Fears for migrants after ship sinks
A wooden ship believed to be carrying more than 200 migrants, many of them from the Middle East, has sunk off Indonesia's main island of Java, local media reported. So far only 33 people have been rescued.
Police blamed the accident on overloading, telling the official news agency Antara that the vessel appeared to have been carrying more than twice its capacity.
One of the survivors, Esmat Adine, told Antara the ship started rocking from side to side, triggering widespread panic.
Because people were so tightly packed, they had no where to go, said the 24-year-old Afghan migrant.
"That made the boat even more unstable and eventually it sank," he said. Mr Adine said that he and others survived by clinging to parts of the broken vessel until they were picked up by local fishermen.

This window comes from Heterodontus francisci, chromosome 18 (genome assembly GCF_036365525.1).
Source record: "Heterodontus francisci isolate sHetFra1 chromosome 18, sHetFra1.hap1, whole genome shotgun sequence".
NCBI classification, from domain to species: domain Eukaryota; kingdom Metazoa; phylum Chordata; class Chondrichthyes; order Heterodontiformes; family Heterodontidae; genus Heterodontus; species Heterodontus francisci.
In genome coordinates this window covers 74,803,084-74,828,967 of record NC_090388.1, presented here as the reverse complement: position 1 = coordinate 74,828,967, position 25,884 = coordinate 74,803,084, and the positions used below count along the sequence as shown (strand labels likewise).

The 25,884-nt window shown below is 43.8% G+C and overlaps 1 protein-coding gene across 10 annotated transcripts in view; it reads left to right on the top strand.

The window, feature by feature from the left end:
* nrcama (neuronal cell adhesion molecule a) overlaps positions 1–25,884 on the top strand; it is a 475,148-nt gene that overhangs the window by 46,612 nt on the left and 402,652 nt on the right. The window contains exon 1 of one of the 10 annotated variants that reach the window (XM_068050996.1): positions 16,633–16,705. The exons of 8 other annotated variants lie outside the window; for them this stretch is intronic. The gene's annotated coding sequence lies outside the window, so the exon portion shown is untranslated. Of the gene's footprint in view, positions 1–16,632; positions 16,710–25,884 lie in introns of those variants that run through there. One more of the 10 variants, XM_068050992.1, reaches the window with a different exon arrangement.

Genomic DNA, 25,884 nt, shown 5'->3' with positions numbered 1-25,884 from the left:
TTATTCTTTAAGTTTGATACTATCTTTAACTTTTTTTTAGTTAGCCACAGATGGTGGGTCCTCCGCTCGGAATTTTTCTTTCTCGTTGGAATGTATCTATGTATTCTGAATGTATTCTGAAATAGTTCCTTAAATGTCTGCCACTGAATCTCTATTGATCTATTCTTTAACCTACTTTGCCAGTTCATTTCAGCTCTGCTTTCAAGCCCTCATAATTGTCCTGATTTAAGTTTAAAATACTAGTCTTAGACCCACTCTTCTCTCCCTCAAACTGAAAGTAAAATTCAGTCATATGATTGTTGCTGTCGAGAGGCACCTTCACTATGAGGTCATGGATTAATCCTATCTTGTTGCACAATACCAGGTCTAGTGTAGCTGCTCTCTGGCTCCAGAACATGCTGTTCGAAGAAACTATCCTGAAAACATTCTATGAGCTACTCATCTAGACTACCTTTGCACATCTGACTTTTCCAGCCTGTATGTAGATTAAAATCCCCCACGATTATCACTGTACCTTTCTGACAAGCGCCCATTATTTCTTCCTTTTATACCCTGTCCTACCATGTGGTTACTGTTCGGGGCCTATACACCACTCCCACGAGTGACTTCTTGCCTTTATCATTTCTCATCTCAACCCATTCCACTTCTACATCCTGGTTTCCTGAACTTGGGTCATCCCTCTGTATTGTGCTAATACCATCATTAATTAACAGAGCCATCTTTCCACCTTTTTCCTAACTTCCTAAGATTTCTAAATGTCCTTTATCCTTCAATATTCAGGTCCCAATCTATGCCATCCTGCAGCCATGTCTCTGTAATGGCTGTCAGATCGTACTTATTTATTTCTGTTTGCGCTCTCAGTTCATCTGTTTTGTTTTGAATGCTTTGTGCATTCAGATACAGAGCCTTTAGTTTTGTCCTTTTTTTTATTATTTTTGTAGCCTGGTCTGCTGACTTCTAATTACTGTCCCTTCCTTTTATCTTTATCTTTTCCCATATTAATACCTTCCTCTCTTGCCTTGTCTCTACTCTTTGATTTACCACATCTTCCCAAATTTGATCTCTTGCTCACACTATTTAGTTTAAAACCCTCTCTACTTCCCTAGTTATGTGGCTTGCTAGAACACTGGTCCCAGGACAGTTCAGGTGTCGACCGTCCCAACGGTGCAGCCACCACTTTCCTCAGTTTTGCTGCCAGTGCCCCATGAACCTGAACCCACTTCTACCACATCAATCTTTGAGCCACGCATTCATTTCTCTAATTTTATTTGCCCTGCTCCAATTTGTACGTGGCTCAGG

He estimated that more than 40 children were on the ship. It was not immediately clear if any were rescued.
Indonesia, a sprawling archipelagic nation of 240 million people, has more than 18,000 islands and thousands of miles of unpatrolled coastline, making it a key transit point for smuggling migrants.
Those on board - apparently heading to Australia - were from Afghanistan, Turkey, Iran, and Saudi Arabia.
The private television station Metro TV reported that 33 people had been found alive and that perhaps 215 others were still missing.
Last month a ship carrying about 70 asylum seekers from Afghanistan, Iran and Pakistan capsized off the southern coast of Central Java; at least eight people died.